1) Describe the texts (text, media, art).
3) Why are these texts is of interest to you?
4) What is its relation to your self-directed research?
5) How can the questions and issues these texts raise become work?
6) List research strands suggested by your peers
Veronika Moser, an iconic austrian scat porn actress is interviewed on how she started her practice and what she loves about eating other peoples' shit. It's set in a private kind of setting, Veronika speaks with a very thick viennese accent and smokes cigarettes while talking.
Veronika speaks of her work so unapologetically, it's just what she does and she gives - or at least appears to give - zero fucks. It's not easy to actually swallow shit, and she speaks about how she had to train for years to be able to actually do it. That's pretty much the definition of skill, no? There is occult power in the deviance of her porn practice, which I find fascinating.
The theme of occultism, maybe even humor, and the idea of a life practice instead of a work practice, all of which I find a relation to through looking at Veronika's porn practice.
A short excerpt from this book I found online, called "Life Breaks In, A Mood Almanack" by Mary Cappello. It describes a child's drawing in simple, staight forward language, i.e. "an entirely blue woman in an entirely green doorway", which in it's directness is actually quite poetic. It speaks about how letters are something we learn o draw, and pictures are something we learn to read.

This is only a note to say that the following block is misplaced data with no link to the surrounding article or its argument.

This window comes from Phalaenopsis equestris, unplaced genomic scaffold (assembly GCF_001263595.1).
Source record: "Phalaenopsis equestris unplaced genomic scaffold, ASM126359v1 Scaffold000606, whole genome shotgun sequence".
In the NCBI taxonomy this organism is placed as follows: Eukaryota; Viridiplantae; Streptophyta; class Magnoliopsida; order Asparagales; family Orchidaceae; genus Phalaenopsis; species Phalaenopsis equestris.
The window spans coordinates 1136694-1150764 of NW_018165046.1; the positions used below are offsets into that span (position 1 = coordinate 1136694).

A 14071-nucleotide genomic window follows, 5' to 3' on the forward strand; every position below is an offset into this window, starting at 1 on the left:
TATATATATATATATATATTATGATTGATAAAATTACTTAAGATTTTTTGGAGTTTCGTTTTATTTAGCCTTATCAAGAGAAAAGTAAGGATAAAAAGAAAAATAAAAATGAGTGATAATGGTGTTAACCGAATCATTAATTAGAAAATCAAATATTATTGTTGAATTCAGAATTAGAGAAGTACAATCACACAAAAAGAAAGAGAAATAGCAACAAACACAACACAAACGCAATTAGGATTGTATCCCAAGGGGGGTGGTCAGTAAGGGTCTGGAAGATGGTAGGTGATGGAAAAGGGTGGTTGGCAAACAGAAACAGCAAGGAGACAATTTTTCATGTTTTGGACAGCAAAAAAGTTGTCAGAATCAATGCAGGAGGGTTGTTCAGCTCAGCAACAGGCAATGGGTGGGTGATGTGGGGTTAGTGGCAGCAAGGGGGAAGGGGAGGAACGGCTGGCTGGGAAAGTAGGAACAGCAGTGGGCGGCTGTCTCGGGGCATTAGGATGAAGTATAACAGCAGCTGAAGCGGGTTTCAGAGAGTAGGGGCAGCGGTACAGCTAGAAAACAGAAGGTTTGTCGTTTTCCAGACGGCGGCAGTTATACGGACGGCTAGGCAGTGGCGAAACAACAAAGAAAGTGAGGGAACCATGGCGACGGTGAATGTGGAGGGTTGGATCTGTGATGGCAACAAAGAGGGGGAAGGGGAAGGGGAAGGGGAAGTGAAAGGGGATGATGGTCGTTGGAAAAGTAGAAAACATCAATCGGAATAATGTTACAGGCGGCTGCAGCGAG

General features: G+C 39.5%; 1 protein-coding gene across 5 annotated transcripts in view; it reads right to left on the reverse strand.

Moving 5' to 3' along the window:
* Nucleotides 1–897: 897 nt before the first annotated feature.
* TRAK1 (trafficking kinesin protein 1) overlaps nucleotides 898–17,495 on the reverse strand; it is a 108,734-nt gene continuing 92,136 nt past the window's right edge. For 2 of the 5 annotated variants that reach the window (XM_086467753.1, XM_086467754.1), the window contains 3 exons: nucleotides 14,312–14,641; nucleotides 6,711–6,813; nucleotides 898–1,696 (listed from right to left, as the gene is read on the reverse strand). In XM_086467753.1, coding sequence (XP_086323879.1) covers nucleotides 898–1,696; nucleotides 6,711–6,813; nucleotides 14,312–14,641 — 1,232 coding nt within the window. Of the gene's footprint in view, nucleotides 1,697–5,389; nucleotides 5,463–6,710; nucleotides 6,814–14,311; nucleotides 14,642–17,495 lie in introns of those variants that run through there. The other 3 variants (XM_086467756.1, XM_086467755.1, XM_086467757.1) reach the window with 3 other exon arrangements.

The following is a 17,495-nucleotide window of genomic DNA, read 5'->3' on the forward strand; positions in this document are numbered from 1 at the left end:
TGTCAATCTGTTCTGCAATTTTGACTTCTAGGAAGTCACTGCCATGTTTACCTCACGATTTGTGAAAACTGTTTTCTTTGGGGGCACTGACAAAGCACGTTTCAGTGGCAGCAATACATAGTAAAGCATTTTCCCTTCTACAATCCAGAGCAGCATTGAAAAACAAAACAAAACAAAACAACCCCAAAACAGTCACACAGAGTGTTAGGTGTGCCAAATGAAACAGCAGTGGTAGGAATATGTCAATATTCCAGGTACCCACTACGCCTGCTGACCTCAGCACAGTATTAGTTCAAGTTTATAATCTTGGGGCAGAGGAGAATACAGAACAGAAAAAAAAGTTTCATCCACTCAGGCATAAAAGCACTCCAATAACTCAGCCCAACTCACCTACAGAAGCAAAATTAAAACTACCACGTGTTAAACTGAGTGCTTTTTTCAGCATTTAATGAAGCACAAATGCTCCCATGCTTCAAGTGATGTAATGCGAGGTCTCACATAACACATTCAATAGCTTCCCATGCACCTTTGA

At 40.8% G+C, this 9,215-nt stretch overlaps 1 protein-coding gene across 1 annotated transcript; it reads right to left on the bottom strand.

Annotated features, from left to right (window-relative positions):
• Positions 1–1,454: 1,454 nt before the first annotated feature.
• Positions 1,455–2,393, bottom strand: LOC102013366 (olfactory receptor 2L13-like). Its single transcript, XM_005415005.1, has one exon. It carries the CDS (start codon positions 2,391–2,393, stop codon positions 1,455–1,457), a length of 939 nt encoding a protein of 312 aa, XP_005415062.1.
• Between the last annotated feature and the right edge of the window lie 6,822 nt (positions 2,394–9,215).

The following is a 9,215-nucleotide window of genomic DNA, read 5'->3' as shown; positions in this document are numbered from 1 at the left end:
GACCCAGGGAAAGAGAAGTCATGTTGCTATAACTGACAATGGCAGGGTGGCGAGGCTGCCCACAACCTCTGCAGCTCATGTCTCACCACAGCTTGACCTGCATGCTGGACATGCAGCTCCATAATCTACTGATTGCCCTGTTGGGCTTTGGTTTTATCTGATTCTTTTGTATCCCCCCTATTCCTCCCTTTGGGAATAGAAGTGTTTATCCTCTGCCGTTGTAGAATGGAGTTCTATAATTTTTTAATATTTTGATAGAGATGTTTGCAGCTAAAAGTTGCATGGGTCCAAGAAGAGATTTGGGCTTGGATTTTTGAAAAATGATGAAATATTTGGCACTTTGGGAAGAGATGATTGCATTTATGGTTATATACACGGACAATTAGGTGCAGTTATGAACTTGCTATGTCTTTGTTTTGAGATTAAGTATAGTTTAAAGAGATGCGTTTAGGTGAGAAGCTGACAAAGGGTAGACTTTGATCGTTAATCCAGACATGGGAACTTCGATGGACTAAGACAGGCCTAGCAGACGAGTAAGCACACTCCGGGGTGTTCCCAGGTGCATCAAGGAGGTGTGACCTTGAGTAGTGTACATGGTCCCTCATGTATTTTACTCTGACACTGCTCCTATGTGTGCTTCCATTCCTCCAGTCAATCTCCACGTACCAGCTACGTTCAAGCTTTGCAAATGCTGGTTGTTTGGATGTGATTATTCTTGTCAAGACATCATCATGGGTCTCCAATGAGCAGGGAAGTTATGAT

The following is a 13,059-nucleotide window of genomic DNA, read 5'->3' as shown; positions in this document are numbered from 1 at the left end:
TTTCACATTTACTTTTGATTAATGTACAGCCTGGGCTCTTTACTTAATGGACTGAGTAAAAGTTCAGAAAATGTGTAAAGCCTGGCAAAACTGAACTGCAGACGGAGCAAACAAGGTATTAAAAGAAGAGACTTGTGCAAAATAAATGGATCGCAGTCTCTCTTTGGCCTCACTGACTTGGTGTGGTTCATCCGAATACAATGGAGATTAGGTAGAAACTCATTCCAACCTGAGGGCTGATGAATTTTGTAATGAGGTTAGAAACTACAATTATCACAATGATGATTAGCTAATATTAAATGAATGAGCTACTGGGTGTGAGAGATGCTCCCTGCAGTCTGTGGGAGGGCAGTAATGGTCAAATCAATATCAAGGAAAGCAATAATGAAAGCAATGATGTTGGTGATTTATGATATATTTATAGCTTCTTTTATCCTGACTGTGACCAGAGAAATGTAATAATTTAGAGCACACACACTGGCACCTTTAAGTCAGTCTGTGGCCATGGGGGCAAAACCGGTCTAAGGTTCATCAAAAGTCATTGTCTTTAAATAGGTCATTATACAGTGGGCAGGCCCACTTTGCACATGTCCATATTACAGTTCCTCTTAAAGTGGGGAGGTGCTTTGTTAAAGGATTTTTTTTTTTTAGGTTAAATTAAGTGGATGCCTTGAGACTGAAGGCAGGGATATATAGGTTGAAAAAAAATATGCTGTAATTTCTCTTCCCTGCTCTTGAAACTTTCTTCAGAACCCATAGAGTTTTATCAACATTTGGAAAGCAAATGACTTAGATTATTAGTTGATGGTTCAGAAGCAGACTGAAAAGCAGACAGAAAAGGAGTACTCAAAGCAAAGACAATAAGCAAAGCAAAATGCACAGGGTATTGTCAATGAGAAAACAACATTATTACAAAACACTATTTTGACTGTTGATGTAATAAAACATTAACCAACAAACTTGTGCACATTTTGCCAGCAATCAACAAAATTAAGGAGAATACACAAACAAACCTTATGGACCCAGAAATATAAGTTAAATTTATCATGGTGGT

I came across the text/book while I was researching the term "spiral eyes" online. What came up was this bit "A figure with an overly large head and spiral eyes could be a self-portrait cartoon", but when I read the paragraphs around it, I realized that the way it speaks about pictures and language/letters is potentially very interesting in my exploration of the spiral symbol.
The way in which the text looks at symbols through the uninhibitedness of a child's drawing, and changes the names of the shapes, "half moon", "an animal's horns" by rotating them in space is a nice way to approach material. Being able to make connection between seemingly unrelated things. Ideas of hypnosis, spiraling eyes, loss of self, sharing matter... It's just a nice text.
Paintings by the french artist Rosa Bonheur, who supposedly was (one of) the first women who worked successfully as an independent artist in the 19th century. She painted mostly animals and did so in a way that depicted her subjects as emotional and vulnerable in a way that one would maybe see in human expression. Rosa Bonheur grew up in a Saint Simonian household, a french political and social movement based on the belief that industrial progress and scientific discovery would restructure society and eventually lead to "true equality". She also made a mad painting of a white horse with a really long mane.
Similar to Veronika Moser, Rosa Bonheur seems to have been a pretty cool woman. What is of interest for me here is more an attitude towards making than what is actually made, in this case painting. Furthermore, Rosa is interesting in terms of looking at feminist movement happening within the larger framework of a male dominated social movement.
Again, similar to video example 1.